Together, both operators highlight their efforts each take to reach sustainability goals, reporting standards and lower emissions. Both operators, based in Denver, focus these efforts on Sublette County production in the Pinedale Anticline and Jonah Field. Both say they are reaching the top tiers to verify and confirm “responsibly sourced gas” in their extensive holdings here.
Setting new, higher responsible environmental standards to produce clean natural gas shows which producers are willing to reach the highest tiers of marketability on a new global scale, they say.
This week, Jonah Energy announced its sole status of Gold Standard ranking in the United Nations-sponsored Oil and Gas Methane Partnership 2.0 – “a climate and clean air coalition initiative led by the UN Environment Programme” partnering with government, conservation and industry.
The achievement of “companies that develop and implement and implement robust plans to integrate verified emissions measurement ” was published in “An Eye on Methane,” the UNEP’s first annual report of the International Methane Emissions Observatory.
“Jonah Energy is the first and currently the only U.S.-based company to achieve the gold standard rating,” said spokesman Doug Hock on Nov. 16. “Jonah Energy is one of the leading sustainable natural gas producers in the U.S. Jonah Energy’s work and similar efforts by other producers who take this challenge seriously will result in a differentiated gas marketplace for consumers concerned about emissions. Additionally, a market for differentiated, low-emission American natural gas will support global climate goals through global export as liquified natural gas.”
Jonah Energy President and CEO Tom Hart said, “We signed on to OGMP 2.0 because it is the leading independent, verifiable and measured performance standard and it creates the credibility and transparency necessary for natural gas to achieve its full potential and take its rightful place in the reduction of greenhouse gas emissions from the global energy value chain.”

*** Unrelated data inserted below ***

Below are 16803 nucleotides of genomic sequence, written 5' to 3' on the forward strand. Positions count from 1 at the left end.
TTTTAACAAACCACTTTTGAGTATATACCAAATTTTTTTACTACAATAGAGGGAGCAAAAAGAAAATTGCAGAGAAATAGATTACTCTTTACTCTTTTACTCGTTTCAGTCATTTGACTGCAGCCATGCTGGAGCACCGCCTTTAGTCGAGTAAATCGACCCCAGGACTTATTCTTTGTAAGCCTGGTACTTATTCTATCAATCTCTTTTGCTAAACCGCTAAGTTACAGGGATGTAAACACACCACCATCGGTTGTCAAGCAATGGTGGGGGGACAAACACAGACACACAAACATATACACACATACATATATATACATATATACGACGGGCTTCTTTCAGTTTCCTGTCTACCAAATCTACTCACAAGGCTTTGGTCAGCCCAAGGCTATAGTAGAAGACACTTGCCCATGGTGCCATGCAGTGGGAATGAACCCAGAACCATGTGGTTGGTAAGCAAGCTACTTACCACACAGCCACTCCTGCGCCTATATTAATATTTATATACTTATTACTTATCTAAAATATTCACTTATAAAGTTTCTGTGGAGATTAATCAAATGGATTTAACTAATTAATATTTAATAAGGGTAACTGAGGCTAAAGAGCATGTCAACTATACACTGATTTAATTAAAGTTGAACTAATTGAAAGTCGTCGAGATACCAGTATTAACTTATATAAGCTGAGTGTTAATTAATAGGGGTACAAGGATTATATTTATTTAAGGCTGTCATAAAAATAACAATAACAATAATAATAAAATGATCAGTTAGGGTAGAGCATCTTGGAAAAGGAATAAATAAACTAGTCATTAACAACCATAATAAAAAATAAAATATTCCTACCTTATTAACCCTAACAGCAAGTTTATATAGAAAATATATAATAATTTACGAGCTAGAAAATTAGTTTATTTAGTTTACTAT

To see the IMEO report about Jonah Energy’s Gold Standard, go to https://www.unep.org/resources/report/eye-methane-international-methane-emissions-observatory-2021-report.
Also on Nov. 16, PureWest released its second annual Environmental, Social and Governance (ESG) Report, outlining 2020 progress “toward PureWest’s goal of becoming the most responsible and profitable natural gas company in North America.”
One milestone is the recent sales agreement to provide Pierce Transit in Washington – a longtime user of compressed natural gas, battery and battery-hybrid alternative fuels – with PureWest’s “first-ever Scope 1 and 2 carbon-neutral, certified responsibly sourced gas (RSG) in the country.”
“RSG” is a designation from independent evaluator Project Canary to verify a producer meets high standards and practices to minimize or neutralize its greenhouse gas footprint with monitoring and carbon offsets.
Project Canary gave PureWest a “platinum” for 90 wells on two pads and will certify another 779 wells on 38 pads in the Anticline by the end of this year.
PureWest’s Kelly Bott explained Scope 1 and Scope 2 emissions and the carbon offsets.
“Scope 1 emissions are greenhouse gases (methane, carbon dioxide and nitrous oxide) that we emit directly – emissions from field equipment, engines, work trucks, etc. Methane and nitrous oxide have higher global warming potential than carbon dioxide, so multipliers are used to convert those emissions to carbon dioxide equivalents, so we can talk about a single greenhouse gas number,” she said.
Scope 2 emissions come from power it purchases for gathering and injection facilities and offices – “basically what the power plant emits as a result of PureWest operations.”
Carbon offsets purchased through the Climate Action Reserve include a forestry project in South Carolina and a cookstove change-out project in sub-Saharan Africa, Bott said. “We wanted to find the most robust and defensible credits available to ensure a meaningful reduction in carbon-dioxide equivalent emissions.”
PureWest is analyzing its Scope 3 emissions of equipment purchased, commuting and “anything else we might influence that is not included in Scope 1 or Scope 2.”
“To be clear, we are still very much focused on reducing our infield emissions and creating as much local benefit as possible,” Bott said. “Carbon offsets are a way to demonstrate our commitment to climate change mitigation while we continue to drive down our Scope 1 and 2 emissions.
Part of its “social” responsibility in 2020 was ensuring employees’ and contractors’ health against COVID-19 with “zero workplace transmissions,” according to PureWest’s 2020 Environmental, Social and Governance (ESG) Report.
“At PureWest, we hold ourselves to an incredibly high standard when it comes to our operations,” said CEO Chris Valdez. “That includes our commitment to environmental stewardship, the safety and wellbeing of our people and the communities in which we live and operate.”
Several 2020 highlights were a methane intensity rate of 0.04 percent, 100-percent use of recycled water for the past decade’s completions, zero vehicle accidents as employees and contractors logged 2.6 million miles, charitable donations and employee-initiated resource groups on key issues.